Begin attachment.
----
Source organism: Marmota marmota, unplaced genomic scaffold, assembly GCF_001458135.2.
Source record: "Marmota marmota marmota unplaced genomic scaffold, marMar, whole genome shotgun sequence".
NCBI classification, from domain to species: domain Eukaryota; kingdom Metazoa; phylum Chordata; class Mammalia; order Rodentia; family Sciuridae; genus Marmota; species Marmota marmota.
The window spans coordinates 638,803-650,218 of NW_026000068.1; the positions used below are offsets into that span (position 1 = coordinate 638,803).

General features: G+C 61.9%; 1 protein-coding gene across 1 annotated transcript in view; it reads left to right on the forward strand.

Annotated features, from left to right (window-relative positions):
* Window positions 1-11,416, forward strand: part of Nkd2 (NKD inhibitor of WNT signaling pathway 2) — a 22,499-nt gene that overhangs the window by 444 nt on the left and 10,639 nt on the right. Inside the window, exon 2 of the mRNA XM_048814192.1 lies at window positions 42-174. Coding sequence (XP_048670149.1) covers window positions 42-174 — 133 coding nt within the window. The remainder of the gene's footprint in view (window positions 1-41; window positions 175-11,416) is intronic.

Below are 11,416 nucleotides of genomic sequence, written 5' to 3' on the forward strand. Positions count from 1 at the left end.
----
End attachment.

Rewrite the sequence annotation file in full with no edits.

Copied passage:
Source organism: Marmota marmota, unplaced genomic scaffold, assembly GCF_001458135.2.
Source record: "Marmota marmota marmota unplaced genomic scaffold, marMar, whole genome shotgun sequence".
NCBI classification, from domain to species: domain Eukaryota; kingdom Metazoa; phylum Chordata; class Mammalia; order Rodentia; family Sciuridae; genus Marmota; species Marmota marmota.
The window spans coordinates 638,803-650,218 of NW_026000068.1; the positions used below are offsets into that span (position 1 = coordinate 638,803).

General features: G+C 61.9%; 1 protein-coding gene across 1 annotated transcript in view; it reads left to right on the forward strand.

Annotated features, from left to right (window-relative positions):
* Window positions 1-11,416, forward strand: part of Nkd2 (NKD inhibitor of WNT signaling pathway 2) — a 22,499-nt gene that overhangs the window by 444 nt on the left and 10,639 nt on the right. Inside the window, exon 2 of the mRNA XM_048814192.1 lies at window positions 42-174. Coding sequence (XP_048670149.1) covers window positions 42-174 — 133 coding nt within the window. The remainder of the gene's footprint in view (window positions 1-41; window positions 175-11,416) is intronic.

Below are 11,416 nucleotides of genomic sequence, written 5' to 3' on the forward strand. Positions count from 1 at the left end.